Village members start to grumble. This doesn’t look so good. They don’t like the idea of paying taxes.
Then the new mayor announces that everyone has a right to water and big fish, so he’s going to nationalize the pipeline and fishing indus¬try. The government seizes your pipeline; Fred’s boat is confiscated as well. Now the villagers are nodding along in agreement. They realize that they no longer have to trade away their labor to you and Fred. The gov¬ernment is going to provide for them. They don’t mind paying their taxes, because they realize that this allows them to tax their way into the wallets of the rich people.
This is the beginning of the end . .
In this scenario, the uninspired islanders would, out of resentment, “seize the means of production” in the name of the public. If you resisted, you would be imprisoned or executed as an “enemy of the state.” The herd would be happy, because now they have free access to the water and fish¬ing boat. (Of course, it’s not free, but they get more back for their taxes than they pay in, so they couldn’t care less.)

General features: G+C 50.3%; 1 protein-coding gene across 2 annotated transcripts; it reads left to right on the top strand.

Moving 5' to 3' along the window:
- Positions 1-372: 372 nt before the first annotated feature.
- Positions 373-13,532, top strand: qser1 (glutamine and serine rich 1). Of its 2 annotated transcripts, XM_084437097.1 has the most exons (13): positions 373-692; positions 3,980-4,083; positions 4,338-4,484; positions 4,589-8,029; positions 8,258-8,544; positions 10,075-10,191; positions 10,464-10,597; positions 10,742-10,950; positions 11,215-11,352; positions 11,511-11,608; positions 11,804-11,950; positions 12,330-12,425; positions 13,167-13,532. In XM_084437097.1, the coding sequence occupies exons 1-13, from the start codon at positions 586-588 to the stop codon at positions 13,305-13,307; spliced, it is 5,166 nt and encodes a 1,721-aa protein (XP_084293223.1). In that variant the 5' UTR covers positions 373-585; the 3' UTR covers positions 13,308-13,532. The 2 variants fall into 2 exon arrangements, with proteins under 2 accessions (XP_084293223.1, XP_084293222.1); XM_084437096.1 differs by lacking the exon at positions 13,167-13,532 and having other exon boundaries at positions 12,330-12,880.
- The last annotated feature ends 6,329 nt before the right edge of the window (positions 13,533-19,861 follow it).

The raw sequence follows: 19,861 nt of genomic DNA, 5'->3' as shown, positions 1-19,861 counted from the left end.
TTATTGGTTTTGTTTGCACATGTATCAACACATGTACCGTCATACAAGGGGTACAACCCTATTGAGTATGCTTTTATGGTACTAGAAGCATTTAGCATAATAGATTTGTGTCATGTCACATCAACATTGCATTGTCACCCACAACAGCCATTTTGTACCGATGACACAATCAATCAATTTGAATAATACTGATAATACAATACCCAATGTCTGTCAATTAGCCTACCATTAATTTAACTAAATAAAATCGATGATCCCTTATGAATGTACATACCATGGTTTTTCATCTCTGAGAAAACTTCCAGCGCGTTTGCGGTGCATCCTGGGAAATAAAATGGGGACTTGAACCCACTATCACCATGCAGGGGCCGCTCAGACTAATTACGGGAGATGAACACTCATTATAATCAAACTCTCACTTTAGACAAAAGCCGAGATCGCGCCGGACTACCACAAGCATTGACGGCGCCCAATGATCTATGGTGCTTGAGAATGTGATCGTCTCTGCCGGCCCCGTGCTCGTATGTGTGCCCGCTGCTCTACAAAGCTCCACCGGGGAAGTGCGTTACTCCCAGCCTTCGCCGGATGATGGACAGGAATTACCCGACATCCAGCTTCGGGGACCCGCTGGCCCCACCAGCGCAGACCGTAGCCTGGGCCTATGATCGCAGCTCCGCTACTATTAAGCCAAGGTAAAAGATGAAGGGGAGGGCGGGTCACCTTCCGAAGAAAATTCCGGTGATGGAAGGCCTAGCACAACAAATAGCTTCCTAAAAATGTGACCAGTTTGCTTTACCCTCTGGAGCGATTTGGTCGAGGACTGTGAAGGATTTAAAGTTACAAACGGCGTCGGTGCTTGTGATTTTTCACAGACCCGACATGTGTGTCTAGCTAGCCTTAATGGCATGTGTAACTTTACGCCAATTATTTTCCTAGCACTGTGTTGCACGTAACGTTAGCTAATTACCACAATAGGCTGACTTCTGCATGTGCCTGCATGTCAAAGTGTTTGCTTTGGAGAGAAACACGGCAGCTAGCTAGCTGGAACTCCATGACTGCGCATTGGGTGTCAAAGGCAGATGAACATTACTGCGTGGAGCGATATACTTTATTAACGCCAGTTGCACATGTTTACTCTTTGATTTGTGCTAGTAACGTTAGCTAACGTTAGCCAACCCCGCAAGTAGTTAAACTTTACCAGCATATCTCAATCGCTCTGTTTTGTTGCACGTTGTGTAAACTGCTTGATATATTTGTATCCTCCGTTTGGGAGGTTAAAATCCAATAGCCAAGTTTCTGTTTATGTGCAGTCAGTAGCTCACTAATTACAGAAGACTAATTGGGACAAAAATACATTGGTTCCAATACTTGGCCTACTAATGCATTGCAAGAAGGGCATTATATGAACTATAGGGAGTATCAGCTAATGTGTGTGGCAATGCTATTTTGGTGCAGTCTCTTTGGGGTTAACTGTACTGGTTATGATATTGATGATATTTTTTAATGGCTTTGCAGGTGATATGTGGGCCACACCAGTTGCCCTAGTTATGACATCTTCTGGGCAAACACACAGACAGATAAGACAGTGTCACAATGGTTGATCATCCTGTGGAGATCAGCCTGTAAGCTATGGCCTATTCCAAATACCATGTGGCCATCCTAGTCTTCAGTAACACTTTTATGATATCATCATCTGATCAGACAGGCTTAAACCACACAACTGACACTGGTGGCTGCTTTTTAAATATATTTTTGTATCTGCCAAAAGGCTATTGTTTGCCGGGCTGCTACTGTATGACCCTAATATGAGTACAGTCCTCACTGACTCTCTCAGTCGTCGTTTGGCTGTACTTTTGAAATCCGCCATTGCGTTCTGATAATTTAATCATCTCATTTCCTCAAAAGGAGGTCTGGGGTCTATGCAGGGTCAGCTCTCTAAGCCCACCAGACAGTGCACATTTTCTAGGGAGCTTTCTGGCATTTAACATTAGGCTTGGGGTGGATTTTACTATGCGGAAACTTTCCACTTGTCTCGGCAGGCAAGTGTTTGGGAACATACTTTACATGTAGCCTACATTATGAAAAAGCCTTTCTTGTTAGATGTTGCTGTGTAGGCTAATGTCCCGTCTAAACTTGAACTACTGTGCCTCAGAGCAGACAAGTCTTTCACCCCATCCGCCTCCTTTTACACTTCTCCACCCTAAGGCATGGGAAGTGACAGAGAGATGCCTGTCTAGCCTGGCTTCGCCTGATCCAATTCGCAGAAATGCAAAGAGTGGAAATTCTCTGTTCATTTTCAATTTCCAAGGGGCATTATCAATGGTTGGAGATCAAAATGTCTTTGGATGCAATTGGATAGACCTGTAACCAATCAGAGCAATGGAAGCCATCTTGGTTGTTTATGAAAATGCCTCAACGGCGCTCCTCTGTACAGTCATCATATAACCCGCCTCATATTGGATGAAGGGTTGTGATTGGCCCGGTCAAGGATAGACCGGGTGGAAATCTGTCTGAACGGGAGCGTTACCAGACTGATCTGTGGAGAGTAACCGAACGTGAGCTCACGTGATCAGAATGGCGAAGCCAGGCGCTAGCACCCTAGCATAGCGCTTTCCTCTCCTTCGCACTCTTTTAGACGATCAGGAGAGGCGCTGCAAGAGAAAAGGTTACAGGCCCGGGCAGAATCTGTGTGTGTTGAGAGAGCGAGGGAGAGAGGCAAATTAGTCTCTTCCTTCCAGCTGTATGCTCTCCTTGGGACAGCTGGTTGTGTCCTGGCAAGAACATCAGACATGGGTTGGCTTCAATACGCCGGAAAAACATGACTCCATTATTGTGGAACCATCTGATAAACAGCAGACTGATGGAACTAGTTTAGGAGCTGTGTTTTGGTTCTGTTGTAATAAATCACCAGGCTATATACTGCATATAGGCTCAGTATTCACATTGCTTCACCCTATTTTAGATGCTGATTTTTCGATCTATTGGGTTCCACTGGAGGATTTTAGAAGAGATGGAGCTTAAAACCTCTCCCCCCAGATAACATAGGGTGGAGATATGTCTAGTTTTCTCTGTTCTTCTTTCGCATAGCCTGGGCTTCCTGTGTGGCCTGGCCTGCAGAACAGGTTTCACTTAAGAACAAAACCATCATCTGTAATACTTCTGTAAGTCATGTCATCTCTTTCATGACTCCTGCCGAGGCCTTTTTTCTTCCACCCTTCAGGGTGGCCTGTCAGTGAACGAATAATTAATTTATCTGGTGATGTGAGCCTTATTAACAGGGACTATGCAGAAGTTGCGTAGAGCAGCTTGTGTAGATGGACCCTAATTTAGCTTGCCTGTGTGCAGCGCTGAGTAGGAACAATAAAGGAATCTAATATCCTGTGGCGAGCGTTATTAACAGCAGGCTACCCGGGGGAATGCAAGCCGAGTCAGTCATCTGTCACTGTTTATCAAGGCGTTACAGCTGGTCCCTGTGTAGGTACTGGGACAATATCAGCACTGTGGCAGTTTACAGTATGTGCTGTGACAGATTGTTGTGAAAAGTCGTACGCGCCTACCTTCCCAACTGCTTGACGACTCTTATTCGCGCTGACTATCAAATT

But what would happen next?
Kathy, who had an idea how to harness wind and solar power for electricity would figure, “Why bother?” Fernando, who had an idea for a coconut husker, would think the same thing. They would rightly con¬clude that the extra labor and resources they devote to innovation would never be rewarded, because the government would steal the excess they created and distribute it to the moochers. Progress and innovation would stop.
Cures for diseases would never be found, inventions would never be created, and life would continue to be a primitive struggle for survival. In fact, because there is no reward for free thinking, innovation, or initiative, eventually the little collective would shrivel up and die or be torn asunder with internal strife.